As something of an antique itself, old-fashioned Putnam can not be fully realized by just a driving tour. Beyond its sometimes rough-around-the edges facade is a community where historical details, and slices of true Americana combine with all those wonderful antiques shops to create a special, somewhat stuck-in-time New England travel destination. Strolling the time warp-style downtown is really the best way to see all the unique nooks and crannies.
The old Montgomery Ward building serves as sort of the
architectural anchor of downtown Putnam -- it's an old brick
building with character (and the Montgomery Ward name still intact) put
to good use by showcasing several local businesses.
Putnam's hometown head-on parking, the well-maintained 1906 train station, the downtown's large outdoor patio with chairs and tables, a nice mix of modern and mom and pop stores, a community playhouse called the Bradley, and a growing restaurant scene. 85 Main is a terrific fine dining yet casual establishment, operated by Barry Jessurun and Brian Jessurun, owners of the landmark Vanilla Bean Cafe in neighboring Pomfret).
In Putnam, you'll see the old barber shop and the local watering hole, but there's also the boutique or gallery. It is one of those towns where the locals seem friendly -- saying "hello" to you on the streets and also allowing you to use the crosswalk first before they drive their cars. There's a leisurely pace and a welcoming flavor, catering to the many tourists who come here to shop for antiques. Those initial uncomfortable feelings of driving through Putnam are now completely gone, thus proving that there's more to life than what we see behind the wheel. Sometimes, walking brings out the finer details of a community.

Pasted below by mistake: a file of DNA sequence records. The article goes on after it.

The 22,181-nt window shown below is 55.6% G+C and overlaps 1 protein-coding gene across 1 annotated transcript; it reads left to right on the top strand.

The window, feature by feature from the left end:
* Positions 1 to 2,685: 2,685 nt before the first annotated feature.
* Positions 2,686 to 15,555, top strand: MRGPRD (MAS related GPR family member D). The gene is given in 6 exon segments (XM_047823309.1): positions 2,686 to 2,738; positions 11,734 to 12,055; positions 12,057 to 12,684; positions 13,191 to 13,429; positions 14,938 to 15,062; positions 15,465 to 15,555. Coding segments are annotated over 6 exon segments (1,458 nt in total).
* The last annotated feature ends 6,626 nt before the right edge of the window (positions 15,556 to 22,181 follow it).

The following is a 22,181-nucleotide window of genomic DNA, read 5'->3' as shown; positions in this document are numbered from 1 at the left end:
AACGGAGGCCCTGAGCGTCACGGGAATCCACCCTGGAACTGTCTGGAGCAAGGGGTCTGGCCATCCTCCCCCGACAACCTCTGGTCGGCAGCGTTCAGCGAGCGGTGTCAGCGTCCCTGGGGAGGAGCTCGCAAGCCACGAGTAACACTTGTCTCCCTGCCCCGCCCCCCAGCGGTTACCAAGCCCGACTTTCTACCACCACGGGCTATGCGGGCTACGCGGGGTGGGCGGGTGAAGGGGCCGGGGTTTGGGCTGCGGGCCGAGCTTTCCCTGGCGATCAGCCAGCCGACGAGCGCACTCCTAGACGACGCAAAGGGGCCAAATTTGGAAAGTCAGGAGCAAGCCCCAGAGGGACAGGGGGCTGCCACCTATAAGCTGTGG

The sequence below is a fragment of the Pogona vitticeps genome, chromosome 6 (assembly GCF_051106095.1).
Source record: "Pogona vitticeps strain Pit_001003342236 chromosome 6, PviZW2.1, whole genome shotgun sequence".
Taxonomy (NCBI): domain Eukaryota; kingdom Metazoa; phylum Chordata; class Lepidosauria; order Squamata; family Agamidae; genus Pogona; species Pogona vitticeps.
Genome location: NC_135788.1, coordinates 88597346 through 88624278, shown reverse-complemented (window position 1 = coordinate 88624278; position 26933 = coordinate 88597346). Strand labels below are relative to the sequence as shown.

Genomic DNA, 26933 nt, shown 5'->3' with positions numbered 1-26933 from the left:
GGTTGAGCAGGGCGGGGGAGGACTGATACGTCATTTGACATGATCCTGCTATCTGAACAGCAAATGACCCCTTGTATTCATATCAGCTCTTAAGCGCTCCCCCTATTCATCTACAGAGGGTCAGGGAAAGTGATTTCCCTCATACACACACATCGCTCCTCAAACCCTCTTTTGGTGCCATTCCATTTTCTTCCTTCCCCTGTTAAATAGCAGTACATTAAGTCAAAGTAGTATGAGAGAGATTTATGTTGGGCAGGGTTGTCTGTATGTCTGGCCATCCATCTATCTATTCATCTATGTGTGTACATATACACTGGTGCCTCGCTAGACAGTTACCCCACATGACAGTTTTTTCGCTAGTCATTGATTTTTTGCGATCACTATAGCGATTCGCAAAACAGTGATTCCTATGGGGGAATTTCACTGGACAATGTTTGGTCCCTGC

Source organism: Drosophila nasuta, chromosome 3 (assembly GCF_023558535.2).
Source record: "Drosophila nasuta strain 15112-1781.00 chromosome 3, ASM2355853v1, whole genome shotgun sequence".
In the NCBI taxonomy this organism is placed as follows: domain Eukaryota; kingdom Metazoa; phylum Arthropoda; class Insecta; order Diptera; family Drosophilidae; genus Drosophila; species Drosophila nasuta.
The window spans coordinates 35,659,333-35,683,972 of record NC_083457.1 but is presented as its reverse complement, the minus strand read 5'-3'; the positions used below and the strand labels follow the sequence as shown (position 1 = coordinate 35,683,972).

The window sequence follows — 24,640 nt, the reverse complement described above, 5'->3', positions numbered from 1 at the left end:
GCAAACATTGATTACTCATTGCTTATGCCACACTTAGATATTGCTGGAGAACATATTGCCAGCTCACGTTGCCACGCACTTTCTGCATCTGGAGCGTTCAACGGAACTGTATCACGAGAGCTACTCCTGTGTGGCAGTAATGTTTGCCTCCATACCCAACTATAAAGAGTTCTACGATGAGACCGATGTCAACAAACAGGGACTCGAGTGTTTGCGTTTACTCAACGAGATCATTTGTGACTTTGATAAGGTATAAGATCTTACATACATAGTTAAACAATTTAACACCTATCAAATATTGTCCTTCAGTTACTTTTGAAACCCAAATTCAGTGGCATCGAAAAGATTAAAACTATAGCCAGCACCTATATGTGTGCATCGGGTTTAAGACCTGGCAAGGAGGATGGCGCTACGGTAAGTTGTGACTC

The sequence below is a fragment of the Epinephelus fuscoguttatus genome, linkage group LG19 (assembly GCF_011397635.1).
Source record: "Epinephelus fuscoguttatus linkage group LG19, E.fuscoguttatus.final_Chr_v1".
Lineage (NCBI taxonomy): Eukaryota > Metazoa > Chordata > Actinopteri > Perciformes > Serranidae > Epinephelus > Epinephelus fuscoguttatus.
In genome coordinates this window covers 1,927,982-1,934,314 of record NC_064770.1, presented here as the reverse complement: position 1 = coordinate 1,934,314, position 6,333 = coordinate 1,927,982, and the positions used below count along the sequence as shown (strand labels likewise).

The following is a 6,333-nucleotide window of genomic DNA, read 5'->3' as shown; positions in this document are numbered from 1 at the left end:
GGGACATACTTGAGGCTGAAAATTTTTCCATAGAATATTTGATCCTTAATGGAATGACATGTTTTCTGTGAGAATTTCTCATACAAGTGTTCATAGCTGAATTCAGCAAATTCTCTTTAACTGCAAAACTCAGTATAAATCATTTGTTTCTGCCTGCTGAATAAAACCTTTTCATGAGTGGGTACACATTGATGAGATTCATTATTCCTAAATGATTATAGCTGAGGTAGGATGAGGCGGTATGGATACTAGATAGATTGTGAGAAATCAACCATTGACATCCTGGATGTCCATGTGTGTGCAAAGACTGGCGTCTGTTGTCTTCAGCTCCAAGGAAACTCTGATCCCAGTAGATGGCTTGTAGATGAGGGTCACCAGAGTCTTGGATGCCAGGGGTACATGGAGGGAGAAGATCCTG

“We are not your cookie cutter town,” said Chris Coderre, business coordinator for the Putnam Business Association. “We have kept the quaint New England downtown vibe, but it isn’t just vintage. We have galleries, theater and many restaurants. Our motto is ‘Vintage feel, modern appeal.’”
Putnam has such a welcoming vibe and one-of-a-kind look.
The WINY (AM 1350) radio "broadcast house," right by the scenic but rather rough-looking Quinebaug River and waterfall, has a 1950s-style architectural look with on-air talent and local ads, promoting local businesses, to match. It's almost a throwback to hear announcers broadcasting on location, at the car dealership, and using the "you heard it here first" breaking news flash in this rather quiet town.
Jeremiah's Antiques and Shoppes at 25 Front St. is also a
low-key, friendly antiques store that focuses on less expensive
antiques and features, in the back of the store, a free museum that
showcases props from movie sets and costumes worn by celebrities. Be
prepared to spend some time at Jeremiah's as it is jam-packed with a
wonderful variety of things from the past!
Additionally, Putnam has experienced a cultural upswing
led by the Bradley Playhouse (30 Front St., Tel. 860- 928-7887), which
hosts a number of theatrical events and shows throughout the year.
It's not just antiques that make Putnam such a nice place to visit, however. We truly like the Mayberry RFD small-town feel of Putnam. You'd almost expect Floyd the Barber, Aunt Bee and Andy to walk through town (there were even a few Barney Fifes during our visit, albeit with New York City accents, drawing attention to themselves as loud, self-proclaimed antique shopping experts). We look forward to returning to this surprisingly vibrant, thriving former mill town -- that really looked like a dying mill town when driving. It just goes to show what a little walking can reveal when traveling the "true" New England.
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